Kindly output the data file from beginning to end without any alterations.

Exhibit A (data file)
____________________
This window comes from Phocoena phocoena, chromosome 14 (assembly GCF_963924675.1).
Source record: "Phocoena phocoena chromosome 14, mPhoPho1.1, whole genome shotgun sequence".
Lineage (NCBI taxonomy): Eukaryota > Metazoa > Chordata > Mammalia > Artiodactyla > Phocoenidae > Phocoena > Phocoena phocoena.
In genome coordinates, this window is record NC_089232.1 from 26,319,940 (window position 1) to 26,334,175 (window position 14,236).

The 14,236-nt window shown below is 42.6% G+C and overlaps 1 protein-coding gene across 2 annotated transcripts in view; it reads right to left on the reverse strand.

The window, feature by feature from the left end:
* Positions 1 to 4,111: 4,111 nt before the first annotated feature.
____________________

This window comes from Phocoena phocoena, chromosome 14 (assembly GCF_963924675.1).
Source record: "Phocoena phocoena chromosome 14, mPhoPho1.1, whole genome shotgun sequence".
Lineage (NCBI taxonomy): Eukaryota > Metazoa > Chordata > Mammalia > Artiodactyla > Phocoenidae > Phocoena > Phocoena phocoena.
In genome coordinates, this window is record NC_089232.1 from 26,319,940 (window position 1) to 26,334,175 (window position 14,236).

The 14,236-nt window shown below is 42.6% G+C and overlaps 1 protein-coding gene across 2 annotated transcripts in view; it reads right to left on the reverse strand.

The window, feature by feature from the left end:
* Positions 1 to 4,111: 4,111 nt before the first annotated feature.